In this episode of the Nonprofit Leaders Network podcast our guest is Whitney Bishop who is sharing some insights about accountability, non-profit boards and the executive director role.
Whitney has a long history of serving people in various people development roles for organizations and companies for over twenty years. These have included the University of Louisville, Louisville Metro Government, Dress for Success Tampa, and Brown-Forman
Now working in her business full-time she is a change agent for both for-profit and non-profit enterprises. She has crafted and conducted training seminars in a wide variety of related skill areas, such as communication, customer service, career development, change management, creative problem solving, decision making, personal accountability, strategic planning and having FUN in the workplace. Whitney’s participant centered approach to training & facilitation puts her clients, students and participants at ease, enabling them to take full advantage of her extensive experience in the non-profit sector.
You can read some of the key points from our discussion here:
Trust and Accountability Go Hand in Hand
Accountability is very closely related to trust. Making sure you are continuing to build a culture that fosters trust makes it easier to gain mutual accountability. One of the key elements to a successful relationship between Whitney and her board was getting clear about expectations. Then, learning how to hold each-other accountable for those expectations in a way that was respectful and that moved the mission forward.
The Importance of Staying Connected
“One of the key ways I found helped build that trust was learning to check in with people. Creating an environment where a type of slowing down or easing in was possible, as opposed to just going straight in and dealing with some of the decisions and things that needed to be mad, and allowing other people who were uncomfortable with it to stay on the sidelines and not contribute. So we created an environment where I would be able to just say, “Hey, we’re getting ready to talk about this issue. I just want to check in for a few moments and see how everybody’s feeling about this last experience, or this session, or meeting, or whatever it might be, and give people an opportunity to sort of ease into the conversation. Or to address any of their concerns. Allow everyone a voice.”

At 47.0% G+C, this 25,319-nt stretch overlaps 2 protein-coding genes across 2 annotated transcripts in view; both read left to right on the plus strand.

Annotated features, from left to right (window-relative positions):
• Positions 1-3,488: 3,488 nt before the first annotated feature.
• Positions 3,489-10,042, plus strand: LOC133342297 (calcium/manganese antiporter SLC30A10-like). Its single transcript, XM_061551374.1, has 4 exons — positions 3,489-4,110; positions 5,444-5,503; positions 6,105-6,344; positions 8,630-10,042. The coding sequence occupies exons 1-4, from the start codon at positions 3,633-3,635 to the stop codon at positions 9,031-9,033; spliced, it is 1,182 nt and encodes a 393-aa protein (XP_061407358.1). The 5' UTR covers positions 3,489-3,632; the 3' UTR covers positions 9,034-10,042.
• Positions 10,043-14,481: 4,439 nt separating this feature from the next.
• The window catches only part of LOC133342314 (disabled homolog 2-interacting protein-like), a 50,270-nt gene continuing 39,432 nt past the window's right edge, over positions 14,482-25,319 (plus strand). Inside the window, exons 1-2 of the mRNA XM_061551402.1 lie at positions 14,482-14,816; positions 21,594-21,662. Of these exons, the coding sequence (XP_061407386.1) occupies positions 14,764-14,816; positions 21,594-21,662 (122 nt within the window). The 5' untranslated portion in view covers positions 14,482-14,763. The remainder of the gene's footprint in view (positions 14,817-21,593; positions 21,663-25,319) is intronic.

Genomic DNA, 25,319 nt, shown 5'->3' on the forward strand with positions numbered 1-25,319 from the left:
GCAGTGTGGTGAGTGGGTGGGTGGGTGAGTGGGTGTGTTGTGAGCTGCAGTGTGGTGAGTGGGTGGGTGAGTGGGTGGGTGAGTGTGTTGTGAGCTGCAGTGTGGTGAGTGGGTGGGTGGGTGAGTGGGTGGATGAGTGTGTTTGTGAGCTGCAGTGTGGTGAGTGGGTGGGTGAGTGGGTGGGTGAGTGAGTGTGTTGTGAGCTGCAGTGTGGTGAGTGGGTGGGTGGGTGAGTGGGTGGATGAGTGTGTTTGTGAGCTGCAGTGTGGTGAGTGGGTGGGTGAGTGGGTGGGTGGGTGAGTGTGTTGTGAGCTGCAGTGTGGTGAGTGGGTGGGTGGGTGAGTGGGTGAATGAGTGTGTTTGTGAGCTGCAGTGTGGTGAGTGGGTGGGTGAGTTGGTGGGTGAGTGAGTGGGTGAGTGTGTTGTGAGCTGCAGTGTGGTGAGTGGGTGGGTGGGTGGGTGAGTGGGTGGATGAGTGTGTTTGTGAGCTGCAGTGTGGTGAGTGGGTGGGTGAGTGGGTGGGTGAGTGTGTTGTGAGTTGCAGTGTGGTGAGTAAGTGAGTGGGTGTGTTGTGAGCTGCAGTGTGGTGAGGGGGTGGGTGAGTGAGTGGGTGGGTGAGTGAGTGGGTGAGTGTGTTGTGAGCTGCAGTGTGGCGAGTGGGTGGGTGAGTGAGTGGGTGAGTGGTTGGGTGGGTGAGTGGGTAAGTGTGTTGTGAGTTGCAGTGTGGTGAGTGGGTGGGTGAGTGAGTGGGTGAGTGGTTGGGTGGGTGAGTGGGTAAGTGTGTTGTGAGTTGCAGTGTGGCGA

Help Volunteers Feel Successful
“To help our volunteers be of greater service to the individuals that we were serving required me to take a really good look at the training that we were providing them. One of the things we did was to really help them get into the mindset of the individuals that we were serving, and help them understand their roles more clearly. ‘Here’s what your responsibilities and roles are, and here’s what they’re not.’
So, helping them to clearly understand – “Here’s what is in-scope for you, and here’s what’s out of scope for you.” In a helping profession and a helping non-profit, where you’re serving individuals who may be in crisis, who are struggling, it is essential for volunteers to understand their role and obligations clearly. There is a tendency to want to overstep your role as a volunteer. Using this method, we were really successful in helping to reframe the volunteers’ experience so that they felt more successful and we delivered an enhanced service.”
Gaining Confidence: Peer Groups and Asking for Help
“Two things were key in my gaining confidence. First of all, have a peer group. I know now that the times that I reached outside and asked for help from my colleagues, from friends who’s opinion I trusted, that was when I was able to get back into my best thinking head-space.
Really getting clear about the value of outside help and a peer support group that can help you deal with when you sit in your office and you think, “I’m the only one that’s feeling this way,” and when you bring it up your group of other non-profit leaders, guess what. They’re all feeling that way. It’s a real relief. It’s a real relief to know that it’s not just you.
I would have to say asking for help and reaching out to get a different perspective, made the biggest difference in the times when I was able to assert myself, to get back and more appropriately handle what was on my plate. It can make the world of difference to nonprofit leaders.”
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